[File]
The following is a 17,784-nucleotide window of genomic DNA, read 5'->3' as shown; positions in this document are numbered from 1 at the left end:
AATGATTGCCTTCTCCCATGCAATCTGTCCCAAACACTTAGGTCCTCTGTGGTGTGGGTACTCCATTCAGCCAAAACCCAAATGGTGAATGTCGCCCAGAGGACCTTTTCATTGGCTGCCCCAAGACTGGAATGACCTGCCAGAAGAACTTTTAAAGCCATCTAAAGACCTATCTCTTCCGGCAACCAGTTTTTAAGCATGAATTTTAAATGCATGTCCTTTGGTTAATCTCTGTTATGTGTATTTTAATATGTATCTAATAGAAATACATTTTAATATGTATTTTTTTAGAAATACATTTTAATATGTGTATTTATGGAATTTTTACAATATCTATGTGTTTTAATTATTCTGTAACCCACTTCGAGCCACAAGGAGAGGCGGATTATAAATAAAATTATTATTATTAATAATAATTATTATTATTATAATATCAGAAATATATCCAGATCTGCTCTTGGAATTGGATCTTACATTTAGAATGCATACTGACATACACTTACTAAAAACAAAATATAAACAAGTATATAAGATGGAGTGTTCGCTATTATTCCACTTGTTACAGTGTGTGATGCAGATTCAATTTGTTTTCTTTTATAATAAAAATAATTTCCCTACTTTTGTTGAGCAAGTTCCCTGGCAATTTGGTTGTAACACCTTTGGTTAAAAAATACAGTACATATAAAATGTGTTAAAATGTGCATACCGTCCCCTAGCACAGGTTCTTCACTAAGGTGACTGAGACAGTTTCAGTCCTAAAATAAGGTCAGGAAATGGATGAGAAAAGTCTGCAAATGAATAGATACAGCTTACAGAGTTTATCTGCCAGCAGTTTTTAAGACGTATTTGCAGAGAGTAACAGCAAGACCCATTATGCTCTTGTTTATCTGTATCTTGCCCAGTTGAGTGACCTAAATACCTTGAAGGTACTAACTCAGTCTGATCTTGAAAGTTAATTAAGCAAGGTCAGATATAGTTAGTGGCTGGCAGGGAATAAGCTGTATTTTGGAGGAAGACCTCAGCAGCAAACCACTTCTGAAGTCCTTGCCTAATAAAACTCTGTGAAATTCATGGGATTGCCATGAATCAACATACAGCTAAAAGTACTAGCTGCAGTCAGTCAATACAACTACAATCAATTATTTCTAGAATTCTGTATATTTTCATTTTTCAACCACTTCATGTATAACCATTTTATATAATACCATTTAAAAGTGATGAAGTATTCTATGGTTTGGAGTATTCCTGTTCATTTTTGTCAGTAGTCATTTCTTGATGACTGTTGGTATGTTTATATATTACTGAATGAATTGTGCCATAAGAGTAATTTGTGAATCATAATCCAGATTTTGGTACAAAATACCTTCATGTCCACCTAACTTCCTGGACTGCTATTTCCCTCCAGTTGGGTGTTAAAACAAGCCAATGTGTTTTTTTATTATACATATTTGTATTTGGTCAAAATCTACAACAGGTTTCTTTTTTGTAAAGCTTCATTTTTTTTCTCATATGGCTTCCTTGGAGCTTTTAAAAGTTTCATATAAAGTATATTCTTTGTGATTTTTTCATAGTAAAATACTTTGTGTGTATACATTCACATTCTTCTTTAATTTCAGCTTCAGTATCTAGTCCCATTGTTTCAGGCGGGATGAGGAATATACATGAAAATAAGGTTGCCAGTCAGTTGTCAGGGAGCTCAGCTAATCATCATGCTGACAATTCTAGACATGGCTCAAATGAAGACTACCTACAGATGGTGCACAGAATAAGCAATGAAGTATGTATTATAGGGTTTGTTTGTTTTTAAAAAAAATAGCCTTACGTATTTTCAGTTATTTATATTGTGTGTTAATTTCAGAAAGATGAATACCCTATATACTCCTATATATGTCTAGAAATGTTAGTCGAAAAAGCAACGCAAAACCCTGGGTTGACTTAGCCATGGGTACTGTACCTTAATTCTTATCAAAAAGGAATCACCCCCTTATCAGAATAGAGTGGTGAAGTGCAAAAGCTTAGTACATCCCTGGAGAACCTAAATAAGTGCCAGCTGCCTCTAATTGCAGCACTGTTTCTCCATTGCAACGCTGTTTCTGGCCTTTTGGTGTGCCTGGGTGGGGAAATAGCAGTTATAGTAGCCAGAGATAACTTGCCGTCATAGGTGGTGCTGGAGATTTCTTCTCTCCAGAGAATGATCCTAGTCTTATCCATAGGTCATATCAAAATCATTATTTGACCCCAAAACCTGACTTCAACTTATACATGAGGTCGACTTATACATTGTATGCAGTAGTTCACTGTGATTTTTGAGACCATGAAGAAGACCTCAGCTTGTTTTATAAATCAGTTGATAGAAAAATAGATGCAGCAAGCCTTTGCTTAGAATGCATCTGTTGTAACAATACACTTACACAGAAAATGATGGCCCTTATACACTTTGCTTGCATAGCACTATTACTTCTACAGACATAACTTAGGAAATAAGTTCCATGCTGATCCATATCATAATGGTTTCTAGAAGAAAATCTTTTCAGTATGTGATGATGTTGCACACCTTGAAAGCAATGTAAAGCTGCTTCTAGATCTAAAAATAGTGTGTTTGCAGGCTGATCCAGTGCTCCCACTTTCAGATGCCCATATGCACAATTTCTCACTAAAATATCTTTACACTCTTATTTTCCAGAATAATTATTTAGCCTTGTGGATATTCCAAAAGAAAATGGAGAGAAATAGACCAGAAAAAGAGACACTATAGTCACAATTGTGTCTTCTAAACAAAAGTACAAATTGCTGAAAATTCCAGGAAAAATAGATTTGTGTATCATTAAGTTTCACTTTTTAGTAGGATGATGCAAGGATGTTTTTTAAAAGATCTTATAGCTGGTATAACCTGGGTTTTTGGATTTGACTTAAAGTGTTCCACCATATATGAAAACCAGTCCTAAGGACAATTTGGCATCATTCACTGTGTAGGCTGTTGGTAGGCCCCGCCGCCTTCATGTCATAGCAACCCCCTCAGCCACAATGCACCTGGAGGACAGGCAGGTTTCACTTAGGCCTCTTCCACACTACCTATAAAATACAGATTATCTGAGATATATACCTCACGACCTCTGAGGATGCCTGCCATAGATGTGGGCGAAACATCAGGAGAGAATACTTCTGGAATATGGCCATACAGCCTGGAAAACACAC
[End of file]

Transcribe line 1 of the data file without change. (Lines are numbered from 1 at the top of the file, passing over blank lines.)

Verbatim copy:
The following is a 17,784-nucleotide window of genomic DNA, read 5'->3' as shown; positions in this document are numbered from 1 at the left end: